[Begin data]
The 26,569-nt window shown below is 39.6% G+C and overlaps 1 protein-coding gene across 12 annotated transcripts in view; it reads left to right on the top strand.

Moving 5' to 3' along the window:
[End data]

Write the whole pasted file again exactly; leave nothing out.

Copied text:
The 26,569-nt window shown below is 39.6% G+C and overlaps 1 protein-coding gene across 12 annotated transcripts in view; it reads left to right on the top strand.

Moving 5' to 3' along the window: